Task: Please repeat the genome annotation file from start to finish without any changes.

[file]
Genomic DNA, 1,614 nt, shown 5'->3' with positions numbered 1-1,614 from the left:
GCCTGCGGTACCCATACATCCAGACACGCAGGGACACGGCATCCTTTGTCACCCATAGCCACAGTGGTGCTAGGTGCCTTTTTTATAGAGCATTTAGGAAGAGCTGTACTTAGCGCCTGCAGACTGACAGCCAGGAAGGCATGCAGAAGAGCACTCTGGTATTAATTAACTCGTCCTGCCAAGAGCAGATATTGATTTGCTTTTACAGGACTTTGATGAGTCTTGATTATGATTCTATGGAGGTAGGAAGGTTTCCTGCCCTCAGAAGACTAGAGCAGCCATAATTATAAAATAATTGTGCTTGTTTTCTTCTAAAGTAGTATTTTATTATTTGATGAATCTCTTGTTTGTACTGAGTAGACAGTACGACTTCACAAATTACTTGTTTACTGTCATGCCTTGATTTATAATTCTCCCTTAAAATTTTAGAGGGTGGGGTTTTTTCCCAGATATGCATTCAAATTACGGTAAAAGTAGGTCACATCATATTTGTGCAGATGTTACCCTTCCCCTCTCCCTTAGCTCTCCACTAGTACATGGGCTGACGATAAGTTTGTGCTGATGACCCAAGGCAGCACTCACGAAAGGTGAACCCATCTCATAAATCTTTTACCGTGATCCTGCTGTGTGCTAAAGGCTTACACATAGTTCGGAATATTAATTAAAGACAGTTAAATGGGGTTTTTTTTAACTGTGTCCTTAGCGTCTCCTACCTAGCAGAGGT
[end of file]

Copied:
Genomic DNA, 1,614 nt, shown 5'->3' with positions numbered 1-1,614 from the left:
GCCTGCGGTACCCATACATCCAGACACGCAGGGACACGGCATCCTTTGTCACCCATAGCCACAGTGGTGCTAGGTGCCTTTTTTATAGAGCATTTAGGAAGAGCTGTACTTAGCGCCTGCAGACTGACAGCCAGGAAGGCATGCAGAAGAGCACTCTGGTATTAATTAACTCGTCCTGCCAAGAGCAGATATTGATTTGCTTTTACAGGACTTTGATGAGTCTTGATTATGATTCTATGGAGGTAGGAAGGTTTCCTGCCCTCAGAAGACTAGAGCAGCCATAATTATAAAATAATTGTGCTTGTTTTCTTCTAAAGTAGTATTTTATTATTTGATGAATCTCTTGTTTGTACTGAGTAGACAGTACGACTTCACAAATTACTTGTTTACTGTCATGCCTTGATTTATAATTCTCCCTTAAAATTTTAGAGGGTGGGGTTTTTTCCCAGATATGCATTCAAATTACGGTAAAAGTAGGTCACATCATATTTGTGCAGATGTTACCCTTCCCCTCTCCCTTAGCTCTCCACTAGTACATGGGCTGACGATAAGTTTGTGCTGATGACCCAAGGCAGCACTCACGAAAGGTGAACCCATCTCATAAATCTTTTACCGTGATCCTGCTGTGTGCTAAAGGCTTACACATAGTTCGGAATATTAATTAAAGACAGTTAAATGGGGTTTTTTTTAACTGTGTCCTTAGCGTCTCCTACCTAGCAGAGGT